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Childhood wanderings influence Yasmine Hamdan's third album

Yasmine Hamdan describes her new album as ‘an invitation, a call to a single person or a crowd’, a reflection of changes that are taking place in the Arab world, Shirine Saad writes
Lebanese-born singer Yasmine Hamdan's album Ya Nass reflects her childhood growing up in Beirut, Kuwait and Abu Dhabi. Cynthia Karam / Reuters
Lebanese-born singer Yasmine Hamdan's album Ya Nass reflects her childhood growing up in Beirut, Kuwait and Abu Dhabi. Cynthia Karam / Reuters

Ya Nass

Yasmine Hamdan

Crammed Discs

Yasmine Hamdan's new release echoes the singer's wanderings through cultures and styles, with pop, electronic and Arab classics.

"Because of the Lebanese civil war, I had a scattered childhood," says Hamdan, who now lives in Paris with her husband, the filmmaker Elia Suleiman. "I had to build my own connections to each country we moved to. It's interesting to be at once an insider and outsider. It's a way of learning how to find your way freely, without the need of conforming or belonging. But it can sometimes also be alienating - not belonging to one place can be a burden, it can feel lonely. In a way music saved me from this."

Hamdan's nomadic life resonates with that of many among her generation who were displaced by war or conflict and are searching for narratives that reflect their multicultural upbringings - somewhere between stale political propaganda and the clichés of pop culture. She began offering alternatives in 1998 in her early 20s with the band Soapkills, where, along with musician and composer Zeid Hamdan (no relation), she sang folksy Arabic melodies over rock and electronic beats, voicing the fears and hopes of the post-war generation.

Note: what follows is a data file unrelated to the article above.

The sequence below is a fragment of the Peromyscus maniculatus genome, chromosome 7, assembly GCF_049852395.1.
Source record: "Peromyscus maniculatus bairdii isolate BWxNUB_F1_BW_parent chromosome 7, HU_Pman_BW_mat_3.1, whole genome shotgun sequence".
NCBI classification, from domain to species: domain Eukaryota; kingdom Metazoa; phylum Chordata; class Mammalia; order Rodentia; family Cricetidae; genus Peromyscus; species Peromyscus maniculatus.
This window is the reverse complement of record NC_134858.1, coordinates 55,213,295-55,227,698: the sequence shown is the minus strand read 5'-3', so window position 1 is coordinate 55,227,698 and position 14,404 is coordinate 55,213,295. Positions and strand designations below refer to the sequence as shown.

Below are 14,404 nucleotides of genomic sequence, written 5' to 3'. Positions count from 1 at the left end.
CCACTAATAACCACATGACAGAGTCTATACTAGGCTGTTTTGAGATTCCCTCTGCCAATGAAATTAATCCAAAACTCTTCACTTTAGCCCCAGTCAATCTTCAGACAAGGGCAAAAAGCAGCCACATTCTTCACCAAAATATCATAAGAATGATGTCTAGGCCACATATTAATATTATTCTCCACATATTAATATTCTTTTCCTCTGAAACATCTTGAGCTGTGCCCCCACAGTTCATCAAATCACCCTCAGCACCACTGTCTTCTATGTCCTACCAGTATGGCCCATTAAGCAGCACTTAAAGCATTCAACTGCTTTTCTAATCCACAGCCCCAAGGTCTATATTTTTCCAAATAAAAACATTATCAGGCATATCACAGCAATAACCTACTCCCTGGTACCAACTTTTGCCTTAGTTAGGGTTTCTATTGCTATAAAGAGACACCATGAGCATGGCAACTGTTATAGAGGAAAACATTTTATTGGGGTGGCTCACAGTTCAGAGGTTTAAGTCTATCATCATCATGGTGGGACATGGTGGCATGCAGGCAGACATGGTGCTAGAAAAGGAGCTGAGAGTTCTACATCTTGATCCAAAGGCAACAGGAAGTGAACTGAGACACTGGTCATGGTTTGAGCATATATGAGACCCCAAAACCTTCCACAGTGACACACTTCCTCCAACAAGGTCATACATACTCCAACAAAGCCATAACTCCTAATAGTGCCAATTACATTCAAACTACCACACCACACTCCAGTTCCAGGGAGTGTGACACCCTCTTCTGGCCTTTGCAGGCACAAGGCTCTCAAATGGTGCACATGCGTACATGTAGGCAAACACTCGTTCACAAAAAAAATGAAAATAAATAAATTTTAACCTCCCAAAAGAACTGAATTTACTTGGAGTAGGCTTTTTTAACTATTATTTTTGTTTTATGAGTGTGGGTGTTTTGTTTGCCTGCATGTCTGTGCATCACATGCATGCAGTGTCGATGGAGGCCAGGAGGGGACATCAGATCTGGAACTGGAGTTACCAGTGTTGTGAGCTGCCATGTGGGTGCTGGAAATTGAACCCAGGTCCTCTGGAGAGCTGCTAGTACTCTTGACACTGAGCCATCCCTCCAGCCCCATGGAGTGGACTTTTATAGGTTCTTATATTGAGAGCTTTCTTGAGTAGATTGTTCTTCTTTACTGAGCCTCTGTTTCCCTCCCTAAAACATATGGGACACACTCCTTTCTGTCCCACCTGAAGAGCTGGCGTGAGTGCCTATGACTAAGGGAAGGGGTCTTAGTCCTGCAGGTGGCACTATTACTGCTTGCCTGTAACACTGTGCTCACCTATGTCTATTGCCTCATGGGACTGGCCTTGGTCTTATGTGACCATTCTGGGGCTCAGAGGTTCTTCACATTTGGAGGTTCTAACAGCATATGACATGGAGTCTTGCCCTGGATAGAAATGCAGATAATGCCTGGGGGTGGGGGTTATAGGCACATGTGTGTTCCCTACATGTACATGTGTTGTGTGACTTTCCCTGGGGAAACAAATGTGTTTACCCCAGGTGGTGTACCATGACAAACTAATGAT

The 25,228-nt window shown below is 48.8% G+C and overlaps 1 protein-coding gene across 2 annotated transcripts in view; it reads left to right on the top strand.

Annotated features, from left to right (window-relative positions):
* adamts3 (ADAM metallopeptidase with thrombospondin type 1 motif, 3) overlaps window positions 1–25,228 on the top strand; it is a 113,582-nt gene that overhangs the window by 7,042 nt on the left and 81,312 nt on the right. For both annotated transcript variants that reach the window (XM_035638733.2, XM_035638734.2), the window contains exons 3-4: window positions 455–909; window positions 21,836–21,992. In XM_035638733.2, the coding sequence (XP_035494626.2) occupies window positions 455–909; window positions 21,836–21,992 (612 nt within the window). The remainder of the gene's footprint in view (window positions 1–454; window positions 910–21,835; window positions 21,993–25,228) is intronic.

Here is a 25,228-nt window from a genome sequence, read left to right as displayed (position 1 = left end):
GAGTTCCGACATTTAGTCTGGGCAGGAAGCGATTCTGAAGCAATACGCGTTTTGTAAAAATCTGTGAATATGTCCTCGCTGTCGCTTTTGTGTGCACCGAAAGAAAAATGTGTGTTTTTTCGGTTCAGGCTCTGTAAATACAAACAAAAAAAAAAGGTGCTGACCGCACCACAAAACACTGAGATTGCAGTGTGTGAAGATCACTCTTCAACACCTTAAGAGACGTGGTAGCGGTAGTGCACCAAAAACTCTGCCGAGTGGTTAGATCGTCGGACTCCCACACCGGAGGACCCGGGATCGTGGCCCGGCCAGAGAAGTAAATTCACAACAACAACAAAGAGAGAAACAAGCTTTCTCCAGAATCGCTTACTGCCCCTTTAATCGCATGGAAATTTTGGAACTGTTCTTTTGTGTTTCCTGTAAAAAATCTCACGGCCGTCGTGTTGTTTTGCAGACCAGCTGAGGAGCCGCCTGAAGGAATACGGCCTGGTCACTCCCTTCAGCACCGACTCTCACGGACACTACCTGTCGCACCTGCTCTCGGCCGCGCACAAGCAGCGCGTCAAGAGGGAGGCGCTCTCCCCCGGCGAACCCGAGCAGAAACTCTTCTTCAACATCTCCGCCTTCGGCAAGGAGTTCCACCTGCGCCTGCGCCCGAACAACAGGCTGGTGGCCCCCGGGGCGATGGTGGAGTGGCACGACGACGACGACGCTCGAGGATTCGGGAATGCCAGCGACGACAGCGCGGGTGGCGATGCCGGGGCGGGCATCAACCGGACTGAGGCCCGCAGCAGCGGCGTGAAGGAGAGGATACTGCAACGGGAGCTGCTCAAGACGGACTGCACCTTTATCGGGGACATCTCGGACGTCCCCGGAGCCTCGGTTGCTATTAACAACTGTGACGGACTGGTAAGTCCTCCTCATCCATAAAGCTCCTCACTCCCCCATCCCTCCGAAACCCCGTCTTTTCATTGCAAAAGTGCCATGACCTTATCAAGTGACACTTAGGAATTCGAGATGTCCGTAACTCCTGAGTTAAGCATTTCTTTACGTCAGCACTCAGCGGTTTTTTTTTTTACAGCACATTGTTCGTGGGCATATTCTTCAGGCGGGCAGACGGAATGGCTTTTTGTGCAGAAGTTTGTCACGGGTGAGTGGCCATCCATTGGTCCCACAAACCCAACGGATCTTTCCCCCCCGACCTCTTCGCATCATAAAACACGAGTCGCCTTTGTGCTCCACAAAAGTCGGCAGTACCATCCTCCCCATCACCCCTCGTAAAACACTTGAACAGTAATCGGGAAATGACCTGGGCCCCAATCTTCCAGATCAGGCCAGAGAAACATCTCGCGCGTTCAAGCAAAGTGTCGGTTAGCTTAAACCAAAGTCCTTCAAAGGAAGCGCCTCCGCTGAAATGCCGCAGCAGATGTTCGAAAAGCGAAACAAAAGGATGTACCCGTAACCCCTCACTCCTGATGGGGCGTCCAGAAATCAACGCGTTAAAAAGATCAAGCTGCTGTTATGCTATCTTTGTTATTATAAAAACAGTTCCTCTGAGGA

Over the years, Hamdan has explored the world, working with producers (Mirwais), dancers (Yalda Younes), musicians (CocoRosie) and filmmakers (Elia Suleiman, Jim Jarmusch), deepening her knowledge of Arabic songs and exploring myriad sounds and styles, inspired by wildly diverse musicians - Umm Kulthum, Portishead or Siouxsie and the Banshees. She has mesmerised crowds with her sultry, lingering voice, playing with different dialects, inventing puns and suggestive tales of love and attraction. With her thick black mane and self-assured good looks, she is the ultimate Arabic temptress, an image she likes to manipulate, confronting clichés of women in the Arab world and the excessively overdone visual culture of contemporary Arab divas.

Restless, constantly seeking new ideas, she has just launched her third solo album, Ya Nass, with Nouvelle Vague leader Marc Collin and is touring in Europe, the Middle East and the US until next year. She also appears in Jim Jarmusch's next movie, Only Lovers Left Alive, where she performs the song Hal in Tangiers.

Ya Nass is a soft, emotional and playful album, going from the bare folk of acoustic guitar to enveloping synths, from intimate songs to hymns of political protest. Hamdan's voice is a deep, gentle whisper, layering with atmospheric synths, moody guitars and accelerated beats.

"Ya Nass is a like an invitation, a call to a single person or a crowd," explains Hamdan. "It could be an echo of the movements that are taking place in the Arab world.

"At first when the revolutions started I felt very stimulated and free, I felt that the youth had at last begun to have a voice. But I also know that these things take time and that the situation in the region is complicated."

The songs are intimate and metaphorical, calls for lost lovers, reminiscences of long nights and tender moments. Some of them are taken from the Arabic repertoire, such as Abdel Wahab's La Mouch or Ommar el Zenni's Bali Tantanat, which deals with fraught political rhetoric, and Beirut, a nostalgic postcard of the lazy capital, its arak drinkers and card players. Enta Fen, Again has been described as an homage to Umm Kulthum; Khayyam pays tribute to the poet's quatrains. "I like to see these classics as material that I can shape freely," says the singer, "experimenting with second voices, different structures and melodies that are more pop or Indian-tinted, mixing new influences and the Arabic modalities. I'm interested in this dialogue between tradition and modernity."